On Thursday, I was fortunate enough to fly with SAS between London and Frankfurt via Copenhagen. The flights were operated by an Airbus A320neo and an Airbus A321, however, the service onboard both was fairly similar. Here is my experience with the latter, and why I found it surprisingly like Ryanair.
Booking the flight was fairly easy. The whole process was completed online and was as simple as following the on-screen prompts. This is the first point where I got the impression that SAS was slightly similar to Ryanair. Through the course of the booking process, SAS tried to sell me a bunch of extras including baggage, food, and a reserved seat.
I opted for none of the extras, and the total price for the two connecting flights came to only £89.75. One thing that I did find disappointing was the airline’s attitude to carbon offsetting. The airline is proud that it offsets nearly half of all journeys. However, SAS offers no opportunity to choose to offset your flight unless you are a member of its frequent flier club.
The check-in process opened 22 hours prior to the supposed flight time. This was fairly simple, however, unlike Ryanair, SAS did not use the opportunity to sell me extra services. Additionally, the seat selection was free. As both flights were on the same booking, I was able to check-in for both flights simultaneously, and both provided me with a passbook boarding pass on my phone.
Making the flight seemed as though it would be a very stressful experience. My booking allowed for 1 hour and 20 minutes to connect in Copenhagen, however, before the first flight’s departure, ground staff at Stansted advised of a one hour delay. Thankfully, some time was made up during the flight, and I had around 30-40 minutes to change onto my connecting flight.
Transferring in Copenhagen was incredibly straight forward. I cleared passport control to enter the main terminal then proceeded to the relevant gate. The walk took around 10 minutes, and I reached the gate before boarding had begun.
While SAS advised that the aircraft would be boarded in three groups, instead they boarded in two. Firstly, premium passengers and frequent fliers, then all of the remaining passengers were invited to board. However, rather than forming a queue, a huge mob formed at the two automatic boarding gates. As SAS allows two items of hand luggage, the overhead bins filled up fairly quickly, and the crew had to shuffle things around.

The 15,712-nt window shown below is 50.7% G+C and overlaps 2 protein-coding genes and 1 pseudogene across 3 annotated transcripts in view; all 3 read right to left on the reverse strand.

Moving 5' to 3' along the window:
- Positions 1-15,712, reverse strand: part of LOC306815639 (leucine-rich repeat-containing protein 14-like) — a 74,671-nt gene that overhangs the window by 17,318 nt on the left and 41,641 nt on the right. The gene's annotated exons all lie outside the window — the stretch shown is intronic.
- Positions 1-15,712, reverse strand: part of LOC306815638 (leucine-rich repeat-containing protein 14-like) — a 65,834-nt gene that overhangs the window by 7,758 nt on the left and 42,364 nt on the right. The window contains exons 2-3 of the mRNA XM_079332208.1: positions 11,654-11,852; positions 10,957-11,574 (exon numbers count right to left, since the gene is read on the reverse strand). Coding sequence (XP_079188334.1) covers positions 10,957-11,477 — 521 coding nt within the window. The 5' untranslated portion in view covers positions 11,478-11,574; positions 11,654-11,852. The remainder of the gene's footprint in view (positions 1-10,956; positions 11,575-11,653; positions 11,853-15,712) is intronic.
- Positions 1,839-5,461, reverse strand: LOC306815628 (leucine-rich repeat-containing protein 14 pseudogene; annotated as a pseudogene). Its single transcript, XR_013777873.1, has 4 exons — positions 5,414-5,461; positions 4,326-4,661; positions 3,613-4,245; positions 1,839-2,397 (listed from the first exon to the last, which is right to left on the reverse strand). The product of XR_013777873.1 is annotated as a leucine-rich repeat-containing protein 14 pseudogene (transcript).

The service was actually a pleasant surprise onboard the aircraft. While some airlines will charge for basics, such as British Airways, SAS proudly advertises that tea and coffee are always free on its flights. The flight was fairly full, so it took a little while to receive my cup of tea.
Thanks to sod’s law, as soon as I got my hot drink, the flight began to encounter turbulence. The crew seemed very pleasant on the flight, and more than happy to help out with any passenger queries.
SAS’ Airbus A321 has 198 seats onboard. Interestingly, on its short-haul routes, SAS does not offer a business class cabin. Instead, it offers a sort of premium economy, still in the same 3-3 configuration of the rest of the cabin.
I was seated in the regular economy section towards the back of the plane. During the free seat selection process at check-in, I opted for seat 29A: a window seat with an unobstructed view out of two windows. Despite 31 inches of pitch on the aircraft, as a 6ft 3in man, I found the legroom fairly tight compared to other carriers.
However, SAS offers every single passenger with USB power at their seat. This was a very welcome addition as my phone, containing all my boarding passes, was starting to run low on battery. During the course of the flight, my iPhone battery was suitably recharged.
SAS offers WiFi onboard its flights. However, unlike most WiFi services that are activated above 10,000ft, SAS offers gate to gate WiFi. According to Get Connected, the internet can offer each passenger speeds of 12mbps.
While I didn’t run a speed test on the flight, the internet was more than enough for me to be able to write articles for Simple Flying, including uploading images. However, I also had no issues streaming music via Spotify.
The most interesting part of the flight was the landing. Frankfurt Airport was engulfed in fog, meaning that the pilots had to conduct an autoland. Something which Simple Flying trip reporter Paul Lucas said he has experienced twice in around 700 flights.
Autoland is very rare; I’ve only had two in about 700 flights.
— Paul Lucas (@paul_winginit) December 5, 2019
This procedure required everybody to turn all electronic devices off, with the crew repeatedly stating that flight mode was not enough. This was the first time I had experienced an autoland during a flight. However, upon landing at Frankfurt it was immediately clear why this was necessary.
Overall I was left with a positive opinion of SAS. However, I couldn’t help but feel that the experience seemed very “Ryanair” with various additional bells and whistles. The flight was operated as an all-economy flight, with the airline trying to sell me everything from baggage to a seat and food at the time of booking.
I would certainly choose to fly with SAS again if the opportunity presents itself, as the gate to gate WiFi and free tea and coffee were a huge benefit.
Have you flown short-haul with SAS? Let us know what you thought in the comments!